Damien came to our high school in suburban Ohio, as the only foreign exchange student in our class of 500. A strapping lad from Brisbane, Australia, he must have been at least six feet two inches tall, with tousled auburn hair and an accent straight out of ‘Kangaroo Jack’. As if that was not enough to ingratiate himself into our conservative Midwestern town, he was utterly unself-conscious, easy-going and the life of every party. He was a breath of fresh air; Everyone loved being around Damien.
At the end of our senior year, a few weeks before he was to return to Australia, Damien asked me to go to dinner with him. I am still not sure if it was intended to be a date or not (I was the kind of girl that boys wanted as a sister, not a girlfriend), but we had a smashing good time. He took me to a small Chinese place. I must clarify that Chinese food in Ohio, has nothing to do with authentic Chinese cuisine—but to teenage kids, it sure tastes good.
Per my M.O., I remember exactly what we ate. Damien ordered crab rangoons as a starter. I had never heard of them before. I guess his geographic origins gave Damien a better understanding of Asian delicacies. Crab rangoons, for those who don’t know are wontons that are stuffed with cream cheese and crabmeat then deep fried until golden and crunchy. Once bitten, the molten cream cheese/crabmeat goodness oozes out of the crispy wonton in a warm, savoury puddle of creamy seafood bliss.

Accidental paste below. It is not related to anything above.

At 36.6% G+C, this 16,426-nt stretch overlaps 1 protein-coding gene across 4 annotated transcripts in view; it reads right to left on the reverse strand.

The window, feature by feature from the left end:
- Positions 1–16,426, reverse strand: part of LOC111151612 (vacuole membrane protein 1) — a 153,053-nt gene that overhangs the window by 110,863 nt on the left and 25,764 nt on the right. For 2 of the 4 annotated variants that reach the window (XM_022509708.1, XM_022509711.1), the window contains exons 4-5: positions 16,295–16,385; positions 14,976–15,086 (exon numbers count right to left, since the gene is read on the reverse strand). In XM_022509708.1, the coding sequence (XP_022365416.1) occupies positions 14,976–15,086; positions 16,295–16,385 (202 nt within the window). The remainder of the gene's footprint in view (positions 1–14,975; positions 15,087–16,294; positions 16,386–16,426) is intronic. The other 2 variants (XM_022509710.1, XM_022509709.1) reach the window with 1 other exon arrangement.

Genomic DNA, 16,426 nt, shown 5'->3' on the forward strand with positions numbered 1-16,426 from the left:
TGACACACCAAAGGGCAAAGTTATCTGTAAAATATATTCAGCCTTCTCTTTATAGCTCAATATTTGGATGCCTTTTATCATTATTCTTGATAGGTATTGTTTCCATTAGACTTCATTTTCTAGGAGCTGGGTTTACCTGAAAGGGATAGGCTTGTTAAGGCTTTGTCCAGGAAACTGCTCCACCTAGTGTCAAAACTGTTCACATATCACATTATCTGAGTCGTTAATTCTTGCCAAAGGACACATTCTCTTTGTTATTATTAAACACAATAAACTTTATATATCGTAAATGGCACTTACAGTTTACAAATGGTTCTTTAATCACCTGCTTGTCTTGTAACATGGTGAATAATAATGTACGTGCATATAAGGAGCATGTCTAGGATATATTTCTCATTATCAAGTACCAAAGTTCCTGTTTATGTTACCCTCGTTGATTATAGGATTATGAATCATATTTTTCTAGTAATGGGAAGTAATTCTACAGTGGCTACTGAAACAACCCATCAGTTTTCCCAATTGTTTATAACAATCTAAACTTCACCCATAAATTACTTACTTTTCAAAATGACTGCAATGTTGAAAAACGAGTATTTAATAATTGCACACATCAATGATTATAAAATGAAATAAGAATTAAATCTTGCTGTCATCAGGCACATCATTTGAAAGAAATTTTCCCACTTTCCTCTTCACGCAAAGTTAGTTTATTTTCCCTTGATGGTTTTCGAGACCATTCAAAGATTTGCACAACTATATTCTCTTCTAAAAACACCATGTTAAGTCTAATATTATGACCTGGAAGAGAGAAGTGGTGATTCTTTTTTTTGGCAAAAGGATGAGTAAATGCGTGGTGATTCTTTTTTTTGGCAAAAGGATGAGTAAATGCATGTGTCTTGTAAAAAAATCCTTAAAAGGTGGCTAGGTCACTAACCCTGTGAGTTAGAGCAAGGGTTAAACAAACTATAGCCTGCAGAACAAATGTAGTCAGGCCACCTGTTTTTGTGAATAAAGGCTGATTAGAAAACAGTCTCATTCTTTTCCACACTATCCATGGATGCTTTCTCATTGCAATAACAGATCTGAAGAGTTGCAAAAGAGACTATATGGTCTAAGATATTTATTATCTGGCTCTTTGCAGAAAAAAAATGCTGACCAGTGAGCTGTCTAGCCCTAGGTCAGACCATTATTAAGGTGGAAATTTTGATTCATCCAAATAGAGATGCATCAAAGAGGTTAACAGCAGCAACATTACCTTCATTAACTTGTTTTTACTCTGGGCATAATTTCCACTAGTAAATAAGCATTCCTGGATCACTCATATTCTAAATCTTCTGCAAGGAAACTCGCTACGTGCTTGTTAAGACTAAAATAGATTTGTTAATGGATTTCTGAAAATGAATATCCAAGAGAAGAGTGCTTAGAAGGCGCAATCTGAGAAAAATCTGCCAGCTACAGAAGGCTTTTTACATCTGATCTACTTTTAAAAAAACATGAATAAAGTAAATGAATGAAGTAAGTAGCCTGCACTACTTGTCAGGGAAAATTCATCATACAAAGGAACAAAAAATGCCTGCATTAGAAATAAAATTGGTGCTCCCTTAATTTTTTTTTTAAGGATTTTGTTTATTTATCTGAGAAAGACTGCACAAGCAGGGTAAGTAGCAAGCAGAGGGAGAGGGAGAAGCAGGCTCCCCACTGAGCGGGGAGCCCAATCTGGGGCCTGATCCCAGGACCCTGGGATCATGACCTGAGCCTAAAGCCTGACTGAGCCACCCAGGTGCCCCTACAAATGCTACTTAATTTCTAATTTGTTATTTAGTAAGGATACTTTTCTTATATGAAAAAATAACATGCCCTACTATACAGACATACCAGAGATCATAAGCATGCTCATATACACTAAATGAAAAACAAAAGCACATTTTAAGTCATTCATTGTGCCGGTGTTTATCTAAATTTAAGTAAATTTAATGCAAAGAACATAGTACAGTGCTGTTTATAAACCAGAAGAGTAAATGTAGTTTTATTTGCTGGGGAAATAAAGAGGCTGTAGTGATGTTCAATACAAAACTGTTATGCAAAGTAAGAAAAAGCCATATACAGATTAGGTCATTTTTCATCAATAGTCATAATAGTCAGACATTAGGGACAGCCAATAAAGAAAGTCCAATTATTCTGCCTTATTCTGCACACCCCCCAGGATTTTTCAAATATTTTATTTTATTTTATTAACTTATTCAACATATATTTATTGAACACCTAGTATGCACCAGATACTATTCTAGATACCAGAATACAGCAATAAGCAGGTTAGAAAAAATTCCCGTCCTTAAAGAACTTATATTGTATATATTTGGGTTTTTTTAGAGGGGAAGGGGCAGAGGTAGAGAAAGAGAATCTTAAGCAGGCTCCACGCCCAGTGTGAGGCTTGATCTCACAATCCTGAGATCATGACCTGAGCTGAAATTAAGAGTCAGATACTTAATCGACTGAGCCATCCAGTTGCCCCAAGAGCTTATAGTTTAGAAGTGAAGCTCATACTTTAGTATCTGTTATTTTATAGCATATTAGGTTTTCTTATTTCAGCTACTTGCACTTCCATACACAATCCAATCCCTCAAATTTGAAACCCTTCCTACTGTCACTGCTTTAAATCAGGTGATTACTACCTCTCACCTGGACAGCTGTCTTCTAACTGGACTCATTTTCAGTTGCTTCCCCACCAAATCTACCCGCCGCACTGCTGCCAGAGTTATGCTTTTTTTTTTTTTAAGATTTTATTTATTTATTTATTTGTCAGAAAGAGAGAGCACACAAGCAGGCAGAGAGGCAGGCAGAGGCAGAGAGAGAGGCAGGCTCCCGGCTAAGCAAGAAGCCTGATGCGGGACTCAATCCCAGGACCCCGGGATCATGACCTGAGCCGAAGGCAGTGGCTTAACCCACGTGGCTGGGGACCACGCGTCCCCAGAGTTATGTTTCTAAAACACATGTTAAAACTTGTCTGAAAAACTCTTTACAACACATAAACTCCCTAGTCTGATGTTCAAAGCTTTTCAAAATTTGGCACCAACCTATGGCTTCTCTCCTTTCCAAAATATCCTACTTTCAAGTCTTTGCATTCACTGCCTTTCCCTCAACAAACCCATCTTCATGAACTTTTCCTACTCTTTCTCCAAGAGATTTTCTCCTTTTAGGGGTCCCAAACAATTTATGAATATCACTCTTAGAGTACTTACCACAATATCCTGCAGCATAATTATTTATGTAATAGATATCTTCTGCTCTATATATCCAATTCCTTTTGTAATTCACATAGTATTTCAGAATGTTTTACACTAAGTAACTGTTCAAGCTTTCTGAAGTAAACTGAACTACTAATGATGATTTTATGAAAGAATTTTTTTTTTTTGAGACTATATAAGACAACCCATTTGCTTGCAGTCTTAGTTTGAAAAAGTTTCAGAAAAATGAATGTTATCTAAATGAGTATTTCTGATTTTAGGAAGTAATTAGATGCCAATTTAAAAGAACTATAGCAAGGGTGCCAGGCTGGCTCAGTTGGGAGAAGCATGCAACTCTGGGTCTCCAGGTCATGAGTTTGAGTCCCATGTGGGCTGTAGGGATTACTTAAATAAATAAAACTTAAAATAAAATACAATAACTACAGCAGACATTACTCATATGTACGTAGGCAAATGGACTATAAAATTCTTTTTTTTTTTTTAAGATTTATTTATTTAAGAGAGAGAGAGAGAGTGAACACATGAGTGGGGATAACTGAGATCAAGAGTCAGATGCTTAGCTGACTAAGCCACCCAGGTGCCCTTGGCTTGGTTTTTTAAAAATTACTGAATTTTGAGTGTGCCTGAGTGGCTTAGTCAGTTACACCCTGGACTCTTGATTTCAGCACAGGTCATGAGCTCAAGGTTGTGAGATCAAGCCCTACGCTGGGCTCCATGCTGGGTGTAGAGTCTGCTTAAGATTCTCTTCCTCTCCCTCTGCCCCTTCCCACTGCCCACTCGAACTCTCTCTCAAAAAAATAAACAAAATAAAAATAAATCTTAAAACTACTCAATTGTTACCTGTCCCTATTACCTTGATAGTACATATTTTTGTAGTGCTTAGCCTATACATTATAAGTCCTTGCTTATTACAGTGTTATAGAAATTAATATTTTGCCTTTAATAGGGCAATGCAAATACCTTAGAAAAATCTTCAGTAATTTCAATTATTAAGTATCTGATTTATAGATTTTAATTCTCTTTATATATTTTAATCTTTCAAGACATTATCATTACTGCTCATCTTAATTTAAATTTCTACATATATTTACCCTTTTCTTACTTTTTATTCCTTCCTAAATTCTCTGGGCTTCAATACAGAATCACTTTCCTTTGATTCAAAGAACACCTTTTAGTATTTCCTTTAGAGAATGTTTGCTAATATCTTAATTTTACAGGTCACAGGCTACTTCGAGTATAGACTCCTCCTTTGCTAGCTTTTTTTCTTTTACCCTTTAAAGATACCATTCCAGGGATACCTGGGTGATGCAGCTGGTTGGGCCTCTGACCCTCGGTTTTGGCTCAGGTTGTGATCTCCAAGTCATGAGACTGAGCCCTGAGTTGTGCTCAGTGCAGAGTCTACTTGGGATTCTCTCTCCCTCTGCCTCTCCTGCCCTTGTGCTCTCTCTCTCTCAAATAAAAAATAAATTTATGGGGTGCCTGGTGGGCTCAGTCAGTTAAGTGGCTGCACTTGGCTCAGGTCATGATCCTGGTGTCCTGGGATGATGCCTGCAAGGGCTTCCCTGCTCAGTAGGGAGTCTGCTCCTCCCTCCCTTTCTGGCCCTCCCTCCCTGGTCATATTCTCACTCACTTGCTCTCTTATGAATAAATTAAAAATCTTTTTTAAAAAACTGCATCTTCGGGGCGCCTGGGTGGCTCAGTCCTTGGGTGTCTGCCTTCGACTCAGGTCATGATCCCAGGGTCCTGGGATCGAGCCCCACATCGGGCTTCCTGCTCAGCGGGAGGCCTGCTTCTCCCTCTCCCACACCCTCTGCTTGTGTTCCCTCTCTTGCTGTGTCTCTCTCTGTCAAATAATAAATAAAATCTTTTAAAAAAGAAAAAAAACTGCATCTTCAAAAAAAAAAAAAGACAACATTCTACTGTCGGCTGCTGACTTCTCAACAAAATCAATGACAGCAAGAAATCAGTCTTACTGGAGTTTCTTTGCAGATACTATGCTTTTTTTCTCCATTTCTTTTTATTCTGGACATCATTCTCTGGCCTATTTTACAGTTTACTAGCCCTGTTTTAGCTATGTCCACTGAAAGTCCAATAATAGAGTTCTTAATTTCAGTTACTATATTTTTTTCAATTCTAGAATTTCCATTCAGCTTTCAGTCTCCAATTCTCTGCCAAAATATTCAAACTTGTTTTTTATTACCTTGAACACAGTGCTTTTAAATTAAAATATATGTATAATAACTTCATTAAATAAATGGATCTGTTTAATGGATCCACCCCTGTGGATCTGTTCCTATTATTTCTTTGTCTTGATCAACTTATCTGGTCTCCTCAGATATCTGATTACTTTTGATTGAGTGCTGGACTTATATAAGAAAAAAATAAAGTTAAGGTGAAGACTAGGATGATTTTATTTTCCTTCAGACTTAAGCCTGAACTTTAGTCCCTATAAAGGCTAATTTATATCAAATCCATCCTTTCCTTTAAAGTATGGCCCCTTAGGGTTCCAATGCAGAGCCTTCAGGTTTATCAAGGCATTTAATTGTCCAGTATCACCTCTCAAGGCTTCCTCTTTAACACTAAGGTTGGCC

We had great fun at that dinner.
After graduation, I never saw Damien again. We emailed several times over the following years, but all has been quiet for the past decade or so.
A few days ago I was clicking around FaceBook and I searched Damien’s name. Up popped a picture of that tall, boyish Aussie (with ubiquitous beer in hand)—he hadn’t changed a bit. I have to admit, after smiling to see his face, the first thing I thought of was crab rangoons (one. track. mind.) I hadn’t seen Damien or those crunchy little devils in over twenty years.
I emailed Damien a big, random ‘Hello! Remember me?’ and then started in on developing this recipe for crab rangoons. Although teenagers can eat virtually all the fried Chinese/American foods they like, this forty-year old has got to watch it just a bit, so I have baked them—they are yummy and crunchy, not quite as crunchy as the fried variation, but tasty all the same.
Below is my recipe. If making the crab rangoons for friends, double the recipe; they are as popular at parties as Damien was.